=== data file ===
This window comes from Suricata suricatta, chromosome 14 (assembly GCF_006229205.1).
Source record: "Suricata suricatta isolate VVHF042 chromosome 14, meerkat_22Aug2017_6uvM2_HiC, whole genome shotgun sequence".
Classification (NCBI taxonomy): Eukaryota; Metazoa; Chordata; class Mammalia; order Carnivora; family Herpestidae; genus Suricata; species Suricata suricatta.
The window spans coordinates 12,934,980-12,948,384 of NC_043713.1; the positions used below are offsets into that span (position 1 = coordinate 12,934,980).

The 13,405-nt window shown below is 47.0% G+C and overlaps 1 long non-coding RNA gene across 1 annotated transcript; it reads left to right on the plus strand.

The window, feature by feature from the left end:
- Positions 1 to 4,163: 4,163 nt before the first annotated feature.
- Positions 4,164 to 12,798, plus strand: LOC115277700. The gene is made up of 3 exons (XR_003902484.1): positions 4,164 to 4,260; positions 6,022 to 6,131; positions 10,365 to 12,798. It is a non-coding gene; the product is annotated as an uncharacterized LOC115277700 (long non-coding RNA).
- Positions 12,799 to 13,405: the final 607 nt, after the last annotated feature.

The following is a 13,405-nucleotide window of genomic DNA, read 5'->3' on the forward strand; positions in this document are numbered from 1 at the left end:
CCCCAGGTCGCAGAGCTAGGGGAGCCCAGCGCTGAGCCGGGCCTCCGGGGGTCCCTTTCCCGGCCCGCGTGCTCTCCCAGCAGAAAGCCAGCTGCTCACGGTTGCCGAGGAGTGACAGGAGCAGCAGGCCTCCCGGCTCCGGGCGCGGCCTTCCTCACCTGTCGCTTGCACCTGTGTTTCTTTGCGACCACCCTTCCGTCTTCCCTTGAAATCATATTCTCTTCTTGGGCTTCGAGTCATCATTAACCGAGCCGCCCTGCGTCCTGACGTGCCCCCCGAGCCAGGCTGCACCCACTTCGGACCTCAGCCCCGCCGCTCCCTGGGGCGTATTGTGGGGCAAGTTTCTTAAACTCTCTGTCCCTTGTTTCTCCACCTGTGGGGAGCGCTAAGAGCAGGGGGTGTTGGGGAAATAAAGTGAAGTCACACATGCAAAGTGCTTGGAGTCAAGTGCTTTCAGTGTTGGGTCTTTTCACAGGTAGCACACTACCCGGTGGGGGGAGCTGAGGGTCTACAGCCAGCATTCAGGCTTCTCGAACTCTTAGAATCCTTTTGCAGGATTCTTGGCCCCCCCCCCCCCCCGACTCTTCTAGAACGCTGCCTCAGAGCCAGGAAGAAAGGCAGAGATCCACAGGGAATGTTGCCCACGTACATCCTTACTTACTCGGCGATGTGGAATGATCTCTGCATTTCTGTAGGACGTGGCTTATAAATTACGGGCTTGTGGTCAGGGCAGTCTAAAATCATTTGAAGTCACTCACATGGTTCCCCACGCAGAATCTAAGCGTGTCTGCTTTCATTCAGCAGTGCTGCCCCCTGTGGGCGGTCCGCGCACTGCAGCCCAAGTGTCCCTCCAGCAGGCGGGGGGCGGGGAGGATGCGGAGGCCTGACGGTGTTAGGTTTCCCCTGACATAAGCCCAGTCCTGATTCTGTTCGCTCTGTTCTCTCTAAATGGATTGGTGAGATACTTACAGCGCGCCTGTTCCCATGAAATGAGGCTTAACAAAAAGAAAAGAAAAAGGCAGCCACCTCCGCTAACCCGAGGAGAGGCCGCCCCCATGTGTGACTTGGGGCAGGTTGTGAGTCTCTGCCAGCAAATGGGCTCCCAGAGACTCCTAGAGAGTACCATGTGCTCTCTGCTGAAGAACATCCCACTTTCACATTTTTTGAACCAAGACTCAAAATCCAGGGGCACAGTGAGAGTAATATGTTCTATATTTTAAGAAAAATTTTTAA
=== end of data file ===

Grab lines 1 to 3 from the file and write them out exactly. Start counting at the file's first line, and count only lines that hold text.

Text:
This window comes from Suricata suricatta, chromosome 14 (assembly GCF_006229205.1).
Source record: "Suricata suricatta isolate VVHF042 chromosome 14, meerkat_22Aug2017_6uvM2_HiC, whole genome shotgun sequence".
Classification (NCBI taxonomy): Eukaryota; Metazoa; Chordata; class Mammalia; order Carnivora; family Herpestidae; genus Suricata; species Suricata suricatta.